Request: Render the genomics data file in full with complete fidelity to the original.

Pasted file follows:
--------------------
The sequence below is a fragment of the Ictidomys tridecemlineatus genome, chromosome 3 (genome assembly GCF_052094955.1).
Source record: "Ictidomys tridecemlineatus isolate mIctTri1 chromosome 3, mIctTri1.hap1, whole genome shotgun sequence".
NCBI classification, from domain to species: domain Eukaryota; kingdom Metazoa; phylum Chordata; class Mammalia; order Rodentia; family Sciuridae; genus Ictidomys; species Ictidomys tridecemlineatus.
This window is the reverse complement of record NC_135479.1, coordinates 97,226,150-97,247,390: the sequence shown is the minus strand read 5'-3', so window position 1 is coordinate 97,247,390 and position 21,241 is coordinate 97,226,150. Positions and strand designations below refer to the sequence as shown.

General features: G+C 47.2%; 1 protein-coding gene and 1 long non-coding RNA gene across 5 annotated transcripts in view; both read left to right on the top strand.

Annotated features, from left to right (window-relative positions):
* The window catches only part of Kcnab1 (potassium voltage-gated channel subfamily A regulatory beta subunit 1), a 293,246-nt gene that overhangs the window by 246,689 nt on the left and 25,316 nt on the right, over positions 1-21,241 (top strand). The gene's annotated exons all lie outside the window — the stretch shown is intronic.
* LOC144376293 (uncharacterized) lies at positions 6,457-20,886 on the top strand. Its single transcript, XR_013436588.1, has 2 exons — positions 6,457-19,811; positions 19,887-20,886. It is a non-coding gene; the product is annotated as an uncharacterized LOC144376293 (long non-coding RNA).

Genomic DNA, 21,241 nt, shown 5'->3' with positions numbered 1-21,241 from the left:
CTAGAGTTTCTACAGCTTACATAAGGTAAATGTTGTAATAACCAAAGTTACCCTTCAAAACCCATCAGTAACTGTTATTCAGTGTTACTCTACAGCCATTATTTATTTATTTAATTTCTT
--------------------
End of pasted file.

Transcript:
The sequence below is a fragment of the Ictidomys tridecemlineatus genome, chromosome 3 (genome assembly GCF_052094955.1).
Source record: "Ictidomys tridecemlineatus isolate mIctTri1 chromosome 3, mIctTri1.hap1, whole genome shotgun sequence".
NCBI classification, from domain to species: domain Eukaryota; kingdom Metazoa; phylum Chordata; class Mammalia; order Rodentia; family Sciuridae; genus Ictidomys; species Ictidomys tridecemlineatus.
This window is the reverse complement of record NC_135479.1, coordinates 97,226,150-97,247,390: the sequence shown is the minus strand read 5'-3', so window position 1 is coordinate 97,247,390 and position 21,241 is coordinate 97,226,150. Positions and strand designations below refer to the sequence as shown.

General features: G+C 47.2%; 1 protein-coding gene and 1 long non-coding RNA gene across 5 annotated transcripts in view; both read left to right on the top strand.

Annotated features, from left to right (window-relative positions):
* The window catches only part of Kcnab1 (potassium voltage-gated channel subfamily A regulatory beta subunit 1), a 293,246-nt gene that overhangs the window by 246,689 nt on the left and 25,316 nt on the right, over positions 1-21,241 (top strand). The gene's annotated exons all lie outside the window — the stretch shown is intronic.
* LOC144376293 (uncharacterized) lies at positions 6,457-20,886 on the top strand. Its single transcript, XR_013436588.1, has 2 exons — positions 6,457-19,811; positions 19,887-20,886. It is a non-coding gene; the product is annotated as an uncharacterized LOC144376293 (long non-coding RNA).

Genomic DNA, 21,241 nt, shown 5'->3' with positions numbered 1-21,241 from the left:
CTAGAGTTTCTACAGCTTACATAAGGTAAATGTTGTAATAACCAAAGTTACCCTTCAAAACCCATCAGTAACTGTTATTCAGTGTTACTCTACAGCCATTATTTATTTATTTAATTTCTT